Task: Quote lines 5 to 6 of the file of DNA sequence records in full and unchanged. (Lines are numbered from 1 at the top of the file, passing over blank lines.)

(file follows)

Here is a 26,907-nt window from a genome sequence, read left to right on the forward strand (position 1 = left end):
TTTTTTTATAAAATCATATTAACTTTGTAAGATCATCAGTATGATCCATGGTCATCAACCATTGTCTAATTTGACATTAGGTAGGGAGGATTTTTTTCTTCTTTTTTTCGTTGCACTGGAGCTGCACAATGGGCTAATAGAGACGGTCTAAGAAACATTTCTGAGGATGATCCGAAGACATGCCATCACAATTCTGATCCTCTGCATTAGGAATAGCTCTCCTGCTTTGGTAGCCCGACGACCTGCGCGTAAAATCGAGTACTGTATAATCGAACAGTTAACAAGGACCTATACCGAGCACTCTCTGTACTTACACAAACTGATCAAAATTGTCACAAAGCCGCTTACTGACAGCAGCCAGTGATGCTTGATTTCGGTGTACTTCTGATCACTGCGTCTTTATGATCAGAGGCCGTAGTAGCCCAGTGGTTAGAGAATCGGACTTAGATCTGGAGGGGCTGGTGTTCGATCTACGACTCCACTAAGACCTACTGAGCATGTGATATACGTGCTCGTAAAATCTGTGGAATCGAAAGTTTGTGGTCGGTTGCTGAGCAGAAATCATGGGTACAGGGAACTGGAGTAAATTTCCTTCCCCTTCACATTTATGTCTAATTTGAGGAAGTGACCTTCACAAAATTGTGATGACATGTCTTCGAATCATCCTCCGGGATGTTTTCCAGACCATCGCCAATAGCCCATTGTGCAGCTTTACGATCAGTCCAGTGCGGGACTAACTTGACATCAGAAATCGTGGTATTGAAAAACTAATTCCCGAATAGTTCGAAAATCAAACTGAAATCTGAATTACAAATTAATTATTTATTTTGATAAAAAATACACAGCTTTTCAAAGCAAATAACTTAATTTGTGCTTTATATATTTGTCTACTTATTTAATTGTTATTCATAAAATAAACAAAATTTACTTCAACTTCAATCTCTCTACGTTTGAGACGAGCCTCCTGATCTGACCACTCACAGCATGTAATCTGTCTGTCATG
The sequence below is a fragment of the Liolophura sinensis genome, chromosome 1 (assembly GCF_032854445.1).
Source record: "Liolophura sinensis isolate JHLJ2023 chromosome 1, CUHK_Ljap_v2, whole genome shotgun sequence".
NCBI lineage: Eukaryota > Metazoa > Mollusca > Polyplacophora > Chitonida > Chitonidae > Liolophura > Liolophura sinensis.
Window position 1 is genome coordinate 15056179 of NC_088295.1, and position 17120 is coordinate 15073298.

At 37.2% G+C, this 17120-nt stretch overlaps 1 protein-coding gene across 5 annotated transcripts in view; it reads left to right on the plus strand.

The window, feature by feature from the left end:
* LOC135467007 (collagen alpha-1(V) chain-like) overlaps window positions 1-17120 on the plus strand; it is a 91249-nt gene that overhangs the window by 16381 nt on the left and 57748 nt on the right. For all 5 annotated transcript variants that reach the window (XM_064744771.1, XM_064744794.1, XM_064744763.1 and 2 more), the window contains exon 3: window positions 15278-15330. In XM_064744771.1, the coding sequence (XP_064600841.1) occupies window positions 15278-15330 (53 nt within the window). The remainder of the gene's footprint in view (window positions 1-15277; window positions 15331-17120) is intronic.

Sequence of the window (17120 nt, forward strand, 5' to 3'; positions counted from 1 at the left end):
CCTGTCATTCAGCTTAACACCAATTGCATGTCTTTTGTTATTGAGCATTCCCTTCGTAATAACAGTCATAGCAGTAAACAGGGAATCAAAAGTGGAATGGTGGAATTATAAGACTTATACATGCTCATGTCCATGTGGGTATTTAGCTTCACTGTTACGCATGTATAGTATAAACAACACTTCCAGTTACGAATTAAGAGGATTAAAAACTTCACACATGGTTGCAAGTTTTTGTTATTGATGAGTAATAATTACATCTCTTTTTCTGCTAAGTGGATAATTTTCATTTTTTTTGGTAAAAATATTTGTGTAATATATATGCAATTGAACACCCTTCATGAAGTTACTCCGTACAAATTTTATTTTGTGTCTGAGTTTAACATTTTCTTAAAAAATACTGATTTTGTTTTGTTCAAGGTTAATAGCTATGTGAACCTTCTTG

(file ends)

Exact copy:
NCBI lineage: Eukaryota > Metazoa > Mollusca > Polyplacophora > Chitonida > Chitonidae > Liolophura > Liolophura sinensis.
Window position 1 is genome coordinate 15056179 of NC_088295.1, and position 17120 is coordinate 15073298.